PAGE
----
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Opinion | Believe victims even if you don’t like them
Opinion | Believe victims even if you don’t like them
By Delaney Rauscher Adams, Staff Columnist • July 12, 2024
Opinion | Women pop stars and the pressure to evolve
By Livia LaMarca, Assistant Opinions Editor • July 10, 2024

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Opinion | Believe victims even if you don’t like them
Opinion | Believe victims even if you don’t like them
By Delaney Rauscher Adams, Staff Columnist • July 12, 2024
Opinion | Women pop stars and the pressure to evolve
By Livia LaMarca, Assistant Opinions Editor • July 10, 2024

“It’s Horny”: Brass and soul blow us away in Lawrence’s latest album “Family Business”

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Image via Wikimedia Commons

I bought Atlanta tickets to the “Family Business” tour long before the NYC-based, sibling-led soul, funk and pop band, Lawrence, released their “Family Business” album. But this past Friday, June 21, the long-awaited Lawrence album finally dropped, and I have only two questions — where else can I see the band live, and how can I convince them to add Pittsburgh to their tour?

I have been a longtime fan of Lawrence ever since discovering their discography in the basement of an old friend and previous musical partner back in 2019. I stumbled across “Do You Wanna Do Nothing With Me?” from their first 2016 album “Breakfast.” I loved the horns, vibes and unrestrained talent of lead singers Gracie Lawrence and Clyde Lawrence.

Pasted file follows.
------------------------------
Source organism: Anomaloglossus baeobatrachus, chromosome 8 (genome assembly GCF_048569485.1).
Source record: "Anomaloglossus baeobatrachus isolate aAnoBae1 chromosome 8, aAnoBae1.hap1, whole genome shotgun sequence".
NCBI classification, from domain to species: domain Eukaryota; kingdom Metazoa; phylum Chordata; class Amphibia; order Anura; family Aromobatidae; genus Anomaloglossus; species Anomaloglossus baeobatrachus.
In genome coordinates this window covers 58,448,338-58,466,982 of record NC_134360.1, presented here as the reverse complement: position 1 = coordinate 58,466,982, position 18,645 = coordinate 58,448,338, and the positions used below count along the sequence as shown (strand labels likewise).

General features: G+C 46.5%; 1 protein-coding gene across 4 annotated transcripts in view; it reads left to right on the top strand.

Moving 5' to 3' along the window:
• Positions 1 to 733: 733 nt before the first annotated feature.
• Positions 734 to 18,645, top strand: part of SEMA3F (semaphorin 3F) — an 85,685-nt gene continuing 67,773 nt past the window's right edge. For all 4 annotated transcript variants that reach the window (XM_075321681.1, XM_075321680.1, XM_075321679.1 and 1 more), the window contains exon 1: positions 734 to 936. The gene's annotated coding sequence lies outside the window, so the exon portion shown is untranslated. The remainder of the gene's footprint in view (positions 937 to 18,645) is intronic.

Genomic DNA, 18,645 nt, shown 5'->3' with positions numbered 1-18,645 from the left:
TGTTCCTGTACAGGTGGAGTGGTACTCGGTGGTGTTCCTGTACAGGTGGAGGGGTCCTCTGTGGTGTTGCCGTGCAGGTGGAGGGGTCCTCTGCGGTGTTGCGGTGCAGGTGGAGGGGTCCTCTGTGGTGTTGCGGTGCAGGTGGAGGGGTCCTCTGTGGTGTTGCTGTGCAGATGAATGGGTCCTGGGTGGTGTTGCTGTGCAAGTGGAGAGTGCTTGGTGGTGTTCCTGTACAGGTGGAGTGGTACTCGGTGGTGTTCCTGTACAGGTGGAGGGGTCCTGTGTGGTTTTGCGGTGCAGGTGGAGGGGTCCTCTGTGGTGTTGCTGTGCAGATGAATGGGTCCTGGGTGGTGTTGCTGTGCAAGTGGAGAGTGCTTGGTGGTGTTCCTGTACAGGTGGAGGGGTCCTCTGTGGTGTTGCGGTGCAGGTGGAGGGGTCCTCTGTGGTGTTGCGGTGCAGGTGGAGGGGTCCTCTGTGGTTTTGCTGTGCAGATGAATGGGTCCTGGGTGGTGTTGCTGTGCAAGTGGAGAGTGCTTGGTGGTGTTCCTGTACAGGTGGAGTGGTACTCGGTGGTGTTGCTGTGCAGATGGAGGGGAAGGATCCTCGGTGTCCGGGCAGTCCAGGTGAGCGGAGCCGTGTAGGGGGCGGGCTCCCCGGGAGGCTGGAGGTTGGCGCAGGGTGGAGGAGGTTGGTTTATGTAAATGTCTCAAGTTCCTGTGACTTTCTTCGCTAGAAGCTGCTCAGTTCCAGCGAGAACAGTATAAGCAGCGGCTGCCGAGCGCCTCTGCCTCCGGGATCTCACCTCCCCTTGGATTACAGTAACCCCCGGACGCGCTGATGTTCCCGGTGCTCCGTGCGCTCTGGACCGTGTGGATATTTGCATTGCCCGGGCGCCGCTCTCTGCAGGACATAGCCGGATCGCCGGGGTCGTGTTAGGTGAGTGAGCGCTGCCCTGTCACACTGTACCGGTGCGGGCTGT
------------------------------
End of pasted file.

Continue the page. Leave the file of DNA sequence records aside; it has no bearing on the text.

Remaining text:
Fortunately, my friend said that “Do You Wanna Do Nothing With Me?” was only scratching the surface and introduced me to the “Alibi” and “Shot” from the same album, along with “The Heartburn Song” and “Probably Up” from their 2018 album “Living Room.” “Casualty” dropped around then too, and I have been hooked on their music ever since, performing their music publicly and privately for half a decade. As a singer and musician, I can only hope to hold even just a fraction of the talent in their pinky fingers.

Their talent and expert musicianship was evident in their 2021 album “Hotel TV,” and they continue to shine during “Family Business.” Gracie Lawrence’s jazzy soprano excellence and Clyde’s deeper, sultry tone are certainly amplified on each song. However, “Family Business” puts in the work to highlight their incredible band members, including bassist Michael Karsh’s vibey riffs and brass lineup Sumner Becker, Jordan Cohen and Marc Langer’s horny additions. This album has something for everyone to enjoy.

Kicking off the album with Gracie Lawrence’s unbelievable vibrato and talent in “Whatcha Want” shows the sibling-led band means business. The good vibes and horny interludes continue through “Hip Replacement,” which is a personal favorite with a catchy chorus and stellar instrumentalism. As someone who has seen Lawrence live two times, I already know this track will be otherworldly live.

For how great Lawrence sounds through headphones or a car speaker, it is clear this album is meant to be heard live. Having seen them twice on stage, I know that is where Lawrence’s talents truly lie.